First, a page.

As we write of things like the sectioning of trans people, it’s easy to see that as past, finished, something which could never happen again. Lest we forget, it’s important to remember that as recently as 2007 the British Government reaffirmed that in and of itself gender identity disorder(GID) can be grounds to section and individual. This was set out in appendix 1a of the fifteenth report from the Joint Committee on Human Rights in a letter dated 1 April 2007 from Rt Hon. Rosie Winterton MP (Labour), Minister of State, Department of Health. It includes sections like these:
The Government’s understanding, therefore, is that gender dysphoria and transvestic fetishism potentially constitute “a disability or disorder of the mind” in the terms of the Mental Health Act 1983 (“the 1983 Act”) and a “true mental disorder” for the purposes of Article 5(1)(e) of the Convention, where they reach a sufficient level of clinical significance. The issue has not arisen as far as the Government is aware, and the Government does not think it is possible, in the absence of case-law, to take a definitive view.
On the other hand, if a person did meet the criteria for detention as a result of gender identity or transvestic fetishism (or any other equally unlikely disorder) and needed to be detained for their own sake or to protect others then it is right that mental health legislation should enable appropriate action to be taken. But for that to happen there would have to be wholly exceptional – and very hard to envisage – circumstances.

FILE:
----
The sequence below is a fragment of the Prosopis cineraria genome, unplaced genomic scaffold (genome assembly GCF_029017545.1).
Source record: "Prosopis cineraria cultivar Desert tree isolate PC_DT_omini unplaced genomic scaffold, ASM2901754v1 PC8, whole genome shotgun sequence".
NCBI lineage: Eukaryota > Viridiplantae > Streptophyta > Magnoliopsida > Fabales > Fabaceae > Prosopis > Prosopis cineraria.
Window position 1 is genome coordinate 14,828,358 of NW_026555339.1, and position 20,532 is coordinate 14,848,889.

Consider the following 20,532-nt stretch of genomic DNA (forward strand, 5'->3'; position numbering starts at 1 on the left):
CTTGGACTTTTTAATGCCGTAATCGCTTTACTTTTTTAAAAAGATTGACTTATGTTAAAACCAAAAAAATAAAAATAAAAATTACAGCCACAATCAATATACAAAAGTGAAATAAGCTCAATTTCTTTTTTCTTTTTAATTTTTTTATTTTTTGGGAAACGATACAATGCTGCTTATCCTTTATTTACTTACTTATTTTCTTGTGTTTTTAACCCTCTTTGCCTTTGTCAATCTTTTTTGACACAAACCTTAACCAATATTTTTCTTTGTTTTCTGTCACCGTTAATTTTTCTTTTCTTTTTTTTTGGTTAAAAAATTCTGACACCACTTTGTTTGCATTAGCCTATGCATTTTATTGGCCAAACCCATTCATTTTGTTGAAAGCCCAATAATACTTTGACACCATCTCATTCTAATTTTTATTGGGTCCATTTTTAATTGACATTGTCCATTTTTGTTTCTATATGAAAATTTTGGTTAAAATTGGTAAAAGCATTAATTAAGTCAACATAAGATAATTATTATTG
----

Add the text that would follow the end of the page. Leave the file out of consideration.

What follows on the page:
What is doubly concerning is that when passing the Mental Health Act 2007 the Government specifically excluded learning difficulties as a mental disorder but, despite being urged to do so, retained the classification of GID as a “true mental disorder” which means transsexual people can be sectioned or forced to undergo treatment – for instance a transgendered adolescent could be forced by a pysch to undergo gender-reparative therapy.
There are less critical implications, which are nevertheless potentially serious to transsexual people such as the ability of Family Courts and adoption agencies to take a mental disorder into account when considering cases involving trans people.
It is also worth remembering that the Gender Recognition Act 2004(GRA) forces those who have undergone gender reassignment to secure a diagnosis of GID (ie of a mental disorder which could see them forcibly detained) even though it is, in practice, possible to receive hormonal treatment and surgeries to alter sexual characteristics without needing a GID diagnosis. This is surely wrong.
More positively, the suggestion that transvestism may also be regarded in law as a mental disorder means that transvestites (who have received no protection under the Sex Discrimination Act 1975) may have rights under the Disability and Discrimination Act 1995.